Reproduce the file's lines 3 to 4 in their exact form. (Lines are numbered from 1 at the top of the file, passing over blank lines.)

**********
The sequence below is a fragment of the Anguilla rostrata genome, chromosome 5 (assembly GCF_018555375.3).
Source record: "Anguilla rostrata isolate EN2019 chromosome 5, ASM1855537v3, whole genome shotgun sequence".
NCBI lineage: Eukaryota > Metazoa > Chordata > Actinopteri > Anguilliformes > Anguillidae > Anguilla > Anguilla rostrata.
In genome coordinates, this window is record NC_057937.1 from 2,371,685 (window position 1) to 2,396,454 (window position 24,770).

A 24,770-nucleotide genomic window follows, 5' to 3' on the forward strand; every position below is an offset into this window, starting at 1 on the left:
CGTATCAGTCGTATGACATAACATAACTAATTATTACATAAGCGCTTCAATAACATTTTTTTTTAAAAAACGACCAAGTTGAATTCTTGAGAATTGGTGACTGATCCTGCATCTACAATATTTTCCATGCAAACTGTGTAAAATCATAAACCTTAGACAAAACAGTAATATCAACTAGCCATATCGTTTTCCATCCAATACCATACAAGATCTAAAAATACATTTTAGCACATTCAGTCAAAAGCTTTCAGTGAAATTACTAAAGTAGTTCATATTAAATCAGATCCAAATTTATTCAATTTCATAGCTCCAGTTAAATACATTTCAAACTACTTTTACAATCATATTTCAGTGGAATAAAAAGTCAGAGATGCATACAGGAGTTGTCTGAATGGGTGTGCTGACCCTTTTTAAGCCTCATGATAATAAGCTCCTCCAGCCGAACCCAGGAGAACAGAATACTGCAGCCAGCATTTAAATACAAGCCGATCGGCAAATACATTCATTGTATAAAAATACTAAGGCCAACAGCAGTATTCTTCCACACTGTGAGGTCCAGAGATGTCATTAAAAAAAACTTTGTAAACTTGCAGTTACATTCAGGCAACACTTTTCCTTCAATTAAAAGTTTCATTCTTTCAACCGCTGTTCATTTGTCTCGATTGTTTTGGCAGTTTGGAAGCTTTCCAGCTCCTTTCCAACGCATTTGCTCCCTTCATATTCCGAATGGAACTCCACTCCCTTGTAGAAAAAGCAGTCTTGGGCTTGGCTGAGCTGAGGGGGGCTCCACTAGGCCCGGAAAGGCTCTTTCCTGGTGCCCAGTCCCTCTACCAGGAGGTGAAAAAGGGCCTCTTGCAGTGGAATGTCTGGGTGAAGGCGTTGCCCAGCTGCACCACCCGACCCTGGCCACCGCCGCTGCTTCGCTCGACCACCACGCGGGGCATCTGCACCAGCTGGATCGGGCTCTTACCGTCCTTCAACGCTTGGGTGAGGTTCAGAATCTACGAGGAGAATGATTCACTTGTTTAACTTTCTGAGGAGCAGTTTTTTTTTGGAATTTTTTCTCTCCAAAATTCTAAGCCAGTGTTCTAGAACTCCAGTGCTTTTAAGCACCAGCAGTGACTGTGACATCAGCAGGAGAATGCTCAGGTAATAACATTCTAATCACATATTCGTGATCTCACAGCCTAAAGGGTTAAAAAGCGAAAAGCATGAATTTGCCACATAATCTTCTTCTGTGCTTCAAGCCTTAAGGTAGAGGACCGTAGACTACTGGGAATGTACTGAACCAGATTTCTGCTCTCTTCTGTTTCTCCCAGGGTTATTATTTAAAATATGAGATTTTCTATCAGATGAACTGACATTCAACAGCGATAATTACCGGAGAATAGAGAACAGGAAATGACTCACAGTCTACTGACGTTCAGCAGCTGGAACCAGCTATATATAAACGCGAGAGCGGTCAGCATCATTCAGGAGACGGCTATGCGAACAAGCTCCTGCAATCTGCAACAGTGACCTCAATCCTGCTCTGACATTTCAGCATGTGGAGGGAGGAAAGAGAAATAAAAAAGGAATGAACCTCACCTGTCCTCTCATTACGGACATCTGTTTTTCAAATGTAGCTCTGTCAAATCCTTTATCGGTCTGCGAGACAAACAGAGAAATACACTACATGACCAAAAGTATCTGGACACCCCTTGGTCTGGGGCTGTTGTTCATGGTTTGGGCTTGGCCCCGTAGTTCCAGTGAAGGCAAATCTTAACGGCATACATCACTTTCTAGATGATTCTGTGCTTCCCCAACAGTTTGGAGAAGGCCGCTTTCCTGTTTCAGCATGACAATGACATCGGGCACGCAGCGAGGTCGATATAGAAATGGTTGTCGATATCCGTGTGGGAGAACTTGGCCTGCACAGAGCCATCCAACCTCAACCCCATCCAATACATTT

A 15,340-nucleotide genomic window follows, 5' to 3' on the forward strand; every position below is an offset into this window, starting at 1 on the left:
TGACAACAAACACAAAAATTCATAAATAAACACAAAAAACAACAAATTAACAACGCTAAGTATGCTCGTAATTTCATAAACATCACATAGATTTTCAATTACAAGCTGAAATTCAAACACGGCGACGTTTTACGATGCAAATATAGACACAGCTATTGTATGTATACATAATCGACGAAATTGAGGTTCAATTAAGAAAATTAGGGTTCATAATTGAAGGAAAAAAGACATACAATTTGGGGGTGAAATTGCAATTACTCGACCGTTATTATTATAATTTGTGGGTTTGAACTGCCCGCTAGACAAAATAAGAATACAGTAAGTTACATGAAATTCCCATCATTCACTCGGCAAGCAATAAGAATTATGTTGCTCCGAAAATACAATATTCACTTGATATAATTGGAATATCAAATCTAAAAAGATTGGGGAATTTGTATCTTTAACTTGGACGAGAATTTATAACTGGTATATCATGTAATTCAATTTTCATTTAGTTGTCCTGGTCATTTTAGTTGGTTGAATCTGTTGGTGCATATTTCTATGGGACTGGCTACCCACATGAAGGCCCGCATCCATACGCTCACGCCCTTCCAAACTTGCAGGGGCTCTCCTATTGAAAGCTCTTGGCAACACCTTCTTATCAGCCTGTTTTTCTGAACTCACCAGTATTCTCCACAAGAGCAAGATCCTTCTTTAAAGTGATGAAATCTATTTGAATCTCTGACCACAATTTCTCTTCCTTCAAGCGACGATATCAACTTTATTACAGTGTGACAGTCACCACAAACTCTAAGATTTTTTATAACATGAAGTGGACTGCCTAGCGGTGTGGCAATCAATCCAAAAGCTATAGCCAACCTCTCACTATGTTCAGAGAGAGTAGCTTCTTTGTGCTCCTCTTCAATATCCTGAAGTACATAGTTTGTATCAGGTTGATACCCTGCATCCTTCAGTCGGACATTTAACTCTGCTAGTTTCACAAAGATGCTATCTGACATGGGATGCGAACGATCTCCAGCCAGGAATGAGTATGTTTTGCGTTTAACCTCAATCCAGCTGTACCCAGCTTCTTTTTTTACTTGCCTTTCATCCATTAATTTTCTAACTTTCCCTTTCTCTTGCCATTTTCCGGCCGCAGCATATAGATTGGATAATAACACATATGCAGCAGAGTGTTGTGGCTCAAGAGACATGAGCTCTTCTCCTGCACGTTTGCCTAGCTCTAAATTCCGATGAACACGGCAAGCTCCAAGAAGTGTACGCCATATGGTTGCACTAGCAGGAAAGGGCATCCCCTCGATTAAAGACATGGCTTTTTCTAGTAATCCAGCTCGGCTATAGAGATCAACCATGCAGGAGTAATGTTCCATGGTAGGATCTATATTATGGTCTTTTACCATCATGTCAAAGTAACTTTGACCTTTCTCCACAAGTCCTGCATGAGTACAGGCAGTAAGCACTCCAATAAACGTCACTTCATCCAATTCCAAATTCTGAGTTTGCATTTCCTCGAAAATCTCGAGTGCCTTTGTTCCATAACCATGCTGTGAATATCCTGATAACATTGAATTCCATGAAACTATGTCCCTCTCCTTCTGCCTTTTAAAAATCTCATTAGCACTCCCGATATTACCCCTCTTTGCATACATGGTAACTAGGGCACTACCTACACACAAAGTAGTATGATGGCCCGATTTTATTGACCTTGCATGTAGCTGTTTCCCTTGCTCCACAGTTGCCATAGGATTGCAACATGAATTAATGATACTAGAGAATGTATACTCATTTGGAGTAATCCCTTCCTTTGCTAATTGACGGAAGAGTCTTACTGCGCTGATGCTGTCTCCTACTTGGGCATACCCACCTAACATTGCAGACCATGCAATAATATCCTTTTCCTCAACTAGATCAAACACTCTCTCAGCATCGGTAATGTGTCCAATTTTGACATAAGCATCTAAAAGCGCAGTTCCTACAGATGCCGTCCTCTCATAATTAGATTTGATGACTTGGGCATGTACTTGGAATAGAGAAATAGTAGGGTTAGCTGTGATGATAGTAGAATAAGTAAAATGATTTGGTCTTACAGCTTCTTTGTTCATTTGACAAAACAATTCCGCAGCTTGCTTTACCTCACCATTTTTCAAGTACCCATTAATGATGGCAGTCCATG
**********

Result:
NCBI lineage: Eukaryota > Metazoa > Chordata > Actinopteri > Anguilliformes > Anguillidae > Anguilla > Anguilla rostrata.
In genome coordinates, this window is record NC_057937.1 from 2,371,685 (window position 1) to 2,396,454 (window position 24,770).